Electrical resistivity monitoring of a collapsing meta-stable soil

PD Jackson, KJ Northmore, DC Entwisle, DA Gunn, AE Milodowski, David Boardman, A Zourmpakis, Christopher Rogers, Ian Jefferson, N Dixon

Research output: Contribution to journalArticle

10 Citations (Scopus)


A model of electrical conduction through clay-coated, silt-sized quartz-grains inter-connected by clay-bridges (e.g. brickearth) is developed. Underpinned by SEM studies of brickearth, the model predicts resistivity to be proportional to the size of the quartz-grains, where the resistance afforded by clay grain-coatings and clay-bridges is comparable. The model accommodates resistivity that increases through bridge breakage and decreases through bridge compression. The resistivity of in-situ undisturbed brickearth was found to be in the range 15 to 35 ohm-m. At such low values we demonstrate that electrical flow is dominated by conduction within clay-coatings and their interconnecting clay-bridges, rather than in mobile pore-water. A small electrode array, buried at shallow depth beneath the load plate (1.0 m by 1.0 m) of a field collapse experiment, monitored resistivity to a depth of 1.5 m over a 260 hour period. While the water level beneath the load plate remained below 1.0 m depth, the resulting 3D inverted resistivity models detected water injected immediately beneath the plate; recording rapid increases, in stages over 90 minutes, in the depth interval 0.45 to 0.75 m directly under the plate, during what appears to be collapse. These increases are attributed to breaking of clay-bridges weakened by injected water.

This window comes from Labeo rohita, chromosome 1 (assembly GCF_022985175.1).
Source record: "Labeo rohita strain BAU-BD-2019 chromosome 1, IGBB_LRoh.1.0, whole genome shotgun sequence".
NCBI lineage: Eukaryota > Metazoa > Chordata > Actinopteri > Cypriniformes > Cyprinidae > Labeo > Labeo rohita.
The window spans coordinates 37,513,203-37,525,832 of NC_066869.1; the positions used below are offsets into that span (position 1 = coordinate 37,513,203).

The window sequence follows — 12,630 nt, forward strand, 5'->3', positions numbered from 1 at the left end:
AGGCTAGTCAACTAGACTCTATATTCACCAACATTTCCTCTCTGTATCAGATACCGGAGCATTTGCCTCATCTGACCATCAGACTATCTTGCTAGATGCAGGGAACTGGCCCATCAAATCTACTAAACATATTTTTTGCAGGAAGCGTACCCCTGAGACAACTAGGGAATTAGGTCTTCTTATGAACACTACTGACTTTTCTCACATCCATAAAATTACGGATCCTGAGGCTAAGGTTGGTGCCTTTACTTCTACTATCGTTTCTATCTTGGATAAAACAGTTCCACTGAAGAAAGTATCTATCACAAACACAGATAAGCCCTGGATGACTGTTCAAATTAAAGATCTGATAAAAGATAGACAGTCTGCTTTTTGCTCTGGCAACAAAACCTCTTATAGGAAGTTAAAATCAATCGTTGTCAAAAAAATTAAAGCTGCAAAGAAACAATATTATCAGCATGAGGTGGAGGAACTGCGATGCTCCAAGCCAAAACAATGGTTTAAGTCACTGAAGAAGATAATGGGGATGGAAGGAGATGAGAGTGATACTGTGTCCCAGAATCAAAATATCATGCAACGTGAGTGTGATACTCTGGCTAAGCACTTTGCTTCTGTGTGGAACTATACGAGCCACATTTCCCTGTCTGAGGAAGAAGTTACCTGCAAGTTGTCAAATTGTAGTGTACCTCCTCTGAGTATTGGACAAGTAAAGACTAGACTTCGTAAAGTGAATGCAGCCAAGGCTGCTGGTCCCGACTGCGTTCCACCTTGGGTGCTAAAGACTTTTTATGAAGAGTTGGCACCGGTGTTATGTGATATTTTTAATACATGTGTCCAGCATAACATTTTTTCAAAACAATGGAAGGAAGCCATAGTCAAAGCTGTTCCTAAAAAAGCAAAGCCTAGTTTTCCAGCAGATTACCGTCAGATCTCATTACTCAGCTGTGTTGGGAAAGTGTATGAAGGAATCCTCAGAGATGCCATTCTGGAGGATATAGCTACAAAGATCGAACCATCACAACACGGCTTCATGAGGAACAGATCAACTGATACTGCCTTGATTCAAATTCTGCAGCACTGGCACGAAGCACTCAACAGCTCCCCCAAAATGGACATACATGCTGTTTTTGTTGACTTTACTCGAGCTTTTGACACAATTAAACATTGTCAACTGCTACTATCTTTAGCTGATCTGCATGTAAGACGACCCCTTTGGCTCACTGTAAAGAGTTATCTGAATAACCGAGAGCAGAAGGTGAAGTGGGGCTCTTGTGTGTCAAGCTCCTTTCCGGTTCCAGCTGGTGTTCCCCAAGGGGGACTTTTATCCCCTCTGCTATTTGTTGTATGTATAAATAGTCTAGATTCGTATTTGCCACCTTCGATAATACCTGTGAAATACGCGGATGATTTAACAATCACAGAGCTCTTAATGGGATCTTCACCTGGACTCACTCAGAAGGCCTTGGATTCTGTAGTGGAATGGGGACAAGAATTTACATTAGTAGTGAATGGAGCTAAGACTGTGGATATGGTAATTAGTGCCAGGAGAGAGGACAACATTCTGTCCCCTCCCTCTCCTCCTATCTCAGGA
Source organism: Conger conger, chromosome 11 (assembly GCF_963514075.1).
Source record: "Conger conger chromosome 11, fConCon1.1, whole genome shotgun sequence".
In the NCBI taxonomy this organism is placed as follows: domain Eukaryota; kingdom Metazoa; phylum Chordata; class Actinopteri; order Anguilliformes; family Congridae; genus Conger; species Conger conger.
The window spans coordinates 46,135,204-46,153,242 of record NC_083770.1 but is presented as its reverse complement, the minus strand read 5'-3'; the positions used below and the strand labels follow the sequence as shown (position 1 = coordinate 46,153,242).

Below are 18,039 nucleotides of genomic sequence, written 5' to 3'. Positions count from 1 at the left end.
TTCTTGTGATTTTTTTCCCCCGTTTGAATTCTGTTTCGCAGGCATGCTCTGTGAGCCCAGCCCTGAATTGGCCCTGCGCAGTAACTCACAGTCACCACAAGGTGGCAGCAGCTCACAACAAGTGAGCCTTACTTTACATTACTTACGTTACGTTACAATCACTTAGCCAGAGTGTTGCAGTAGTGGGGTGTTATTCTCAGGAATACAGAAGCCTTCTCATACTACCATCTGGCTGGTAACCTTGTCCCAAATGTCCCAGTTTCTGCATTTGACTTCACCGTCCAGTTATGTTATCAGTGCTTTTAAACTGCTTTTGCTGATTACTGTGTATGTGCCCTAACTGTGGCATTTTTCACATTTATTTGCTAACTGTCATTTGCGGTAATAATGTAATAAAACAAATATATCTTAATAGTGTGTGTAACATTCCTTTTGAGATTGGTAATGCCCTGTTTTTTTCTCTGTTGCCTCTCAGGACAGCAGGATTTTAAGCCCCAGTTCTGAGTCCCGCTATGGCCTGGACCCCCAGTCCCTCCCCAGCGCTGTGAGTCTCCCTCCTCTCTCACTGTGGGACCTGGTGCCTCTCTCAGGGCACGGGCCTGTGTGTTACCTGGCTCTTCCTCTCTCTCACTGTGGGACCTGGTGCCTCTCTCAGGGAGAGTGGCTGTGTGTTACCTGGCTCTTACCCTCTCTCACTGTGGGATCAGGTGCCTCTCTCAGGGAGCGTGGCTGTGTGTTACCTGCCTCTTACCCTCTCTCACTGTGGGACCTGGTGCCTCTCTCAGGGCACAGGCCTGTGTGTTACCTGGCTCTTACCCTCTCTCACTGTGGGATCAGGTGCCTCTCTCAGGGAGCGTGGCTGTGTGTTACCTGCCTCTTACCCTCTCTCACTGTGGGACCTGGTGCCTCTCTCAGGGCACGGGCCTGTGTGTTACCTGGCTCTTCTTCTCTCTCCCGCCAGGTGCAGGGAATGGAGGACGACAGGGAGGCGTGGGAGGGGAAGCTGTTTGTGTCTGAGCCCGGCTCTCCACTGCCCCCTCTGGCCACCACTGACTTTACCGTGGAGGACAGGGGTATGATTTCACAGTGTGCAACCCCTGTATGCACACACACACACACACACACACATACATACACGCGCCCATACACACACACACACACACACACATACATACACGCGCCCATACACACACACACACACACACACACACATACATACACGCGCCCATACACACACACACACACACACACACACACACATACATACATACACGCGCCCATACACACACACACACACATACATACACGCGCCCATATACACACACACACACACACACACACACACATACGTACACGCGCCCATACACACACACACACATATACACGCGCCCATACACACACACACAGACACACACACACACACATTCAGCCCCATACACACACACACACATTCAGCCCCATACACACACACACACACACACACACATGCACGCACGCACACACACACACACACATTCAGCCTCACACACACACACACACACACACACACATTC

Original languageEnglish
Pages (from-to)151-172
Number of pages22
JournalQuarterly Journal of Engineering Geology and Hydrogeology
Publication statusPublished - 1 May 2006


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